Though Jani’s aunt had funeral insurance in Zimbabwe, the policy did not cover expenses associated with repatriation. Jani hired a South Africa-based funeral company to carry the body up to the border, where they met the Zimbabwean funeral insurance company she had a policy with. The whole process took three days.

The South African company charted 15,700 rands ($1,157) to bring the body and a few relatives to the border, she says, adding that they received assistance from church members and friends of her aunt.

Repatriating the body was a way to give closure to the family, she says.

“It’s easy for the family to visit the grave and put flowers whenever they feel like, instead of not knowing where your relative was buried in a foreign land,” she says.

Funeral policies are becoming more common, Matsika says. Doves, the funeral parlor where he works, offers services to both policy and non-policy holders, though non-policy holders are required to pay cash for the services up front. Cost, he says, can vary widely.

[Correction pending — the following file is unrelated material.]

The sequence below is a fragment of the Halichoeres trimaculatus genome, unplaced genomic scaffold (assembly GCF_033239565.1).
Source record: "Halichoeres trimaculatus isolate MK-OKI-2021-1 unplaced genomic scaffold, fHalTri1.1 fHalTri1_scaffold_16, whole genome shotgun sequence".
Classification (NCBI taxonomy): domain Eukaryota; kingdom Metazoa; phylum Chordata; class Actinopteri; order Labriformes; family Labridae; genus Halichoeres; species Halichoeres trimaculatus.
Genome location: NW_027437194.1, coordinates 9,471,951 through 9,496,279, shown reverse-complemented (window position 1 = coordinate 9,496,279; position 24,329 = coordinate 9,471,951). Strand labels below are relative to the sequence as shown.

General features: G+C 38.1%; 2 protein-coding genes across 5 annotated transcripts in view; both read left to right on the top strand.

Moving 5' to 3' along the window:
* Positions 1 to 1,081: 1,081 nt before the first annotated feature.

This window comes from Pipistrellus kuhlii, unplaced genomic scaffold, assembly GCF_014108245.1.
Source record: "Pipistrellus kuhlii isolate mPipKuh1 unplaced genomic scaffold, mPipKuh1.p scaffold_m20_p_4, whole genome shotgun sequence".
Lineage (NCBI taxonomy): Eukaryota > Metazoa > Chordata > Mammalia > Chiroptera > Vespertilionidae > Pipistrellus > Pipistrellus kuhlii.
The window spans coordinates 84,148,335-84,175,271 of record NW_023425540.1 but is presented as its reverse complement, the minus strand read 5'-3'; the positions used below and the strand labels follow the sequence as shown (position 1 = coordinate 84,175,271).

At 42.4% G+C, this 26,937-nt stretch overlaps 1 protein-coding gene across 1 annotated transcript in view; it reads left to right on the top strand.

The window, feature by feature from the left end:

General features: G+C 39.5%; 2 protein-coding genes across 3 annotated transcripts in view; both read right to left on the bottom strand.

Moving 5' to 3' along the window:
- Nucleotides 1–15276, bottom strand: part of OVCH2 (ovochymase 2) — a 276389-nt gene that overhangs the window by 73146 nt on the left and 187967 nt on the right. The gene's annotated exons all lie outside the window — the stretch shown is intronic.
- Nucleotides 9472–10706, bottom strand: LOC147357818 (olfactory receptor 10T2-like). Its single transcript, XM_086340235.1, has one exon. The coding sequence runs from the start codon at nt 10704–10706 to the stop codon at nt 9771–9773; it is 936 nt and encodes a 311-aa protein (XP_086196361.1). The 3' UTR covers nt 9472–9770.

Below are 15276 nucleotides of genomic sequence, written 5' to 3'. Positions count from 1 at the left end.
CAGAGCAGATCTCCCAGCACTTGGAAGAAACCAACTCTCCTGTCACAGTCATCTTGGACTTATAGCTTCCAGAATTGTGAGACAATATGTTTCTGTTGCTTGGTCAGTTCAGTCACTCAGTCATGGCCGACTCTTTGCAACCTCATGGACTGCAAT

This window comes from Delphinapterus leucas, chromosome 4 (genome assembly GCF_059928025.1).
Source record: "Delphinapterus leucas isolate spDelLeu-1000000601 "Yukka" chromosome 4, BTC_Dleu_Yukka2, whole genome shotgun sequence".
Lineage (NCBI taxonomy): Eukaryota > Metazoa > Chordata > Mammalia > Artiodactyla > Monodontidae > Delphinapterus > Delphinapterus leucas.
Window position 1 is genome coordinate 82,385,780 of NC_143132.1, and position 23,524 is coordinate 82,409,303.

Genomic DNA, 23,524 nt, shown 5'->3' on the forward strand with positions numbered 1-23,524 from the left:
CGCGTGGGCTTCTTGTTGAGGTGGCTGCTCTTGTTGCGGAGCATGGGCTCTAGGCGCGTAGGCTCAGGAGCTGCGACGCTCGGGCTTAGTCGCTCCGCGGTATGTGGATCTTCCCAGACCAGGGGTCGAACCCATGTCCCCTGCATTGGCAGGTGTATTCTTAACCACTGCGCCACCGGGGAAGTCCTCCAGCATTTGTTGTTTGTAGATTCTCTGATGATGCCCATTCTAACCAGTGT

“The costs of our services are measured by distance, type of coffin and the hearse one chooses,” he says.

Rates range from 15,000 rands ($1,106) by road and 35,000 rands ($2,581) by air for someone coming from South Africa, and as much as $7,000 for repatriation from England and the U.S.

In our culture, people would want to point where they buried their relative.

“In our culture, people would want to point where they buried their relative,” Matsika says.

Some small businesses have emerged to ease demand.

Godfrey Sagotora, founding director of Pamusha Funeral Services based in South Africa, in a written email to Global Press Journal, says he opened the business in 2014 after noticing an upsurge of deaths of foreigners.

Sagotora’s company repatriates bodies into Zimbabwe weekly, he says.

“In a month, we repatriate an average of 14 bodies to Southern African countries which include Zimbabwe, Malawi, Tanzania and Zambia,” he says.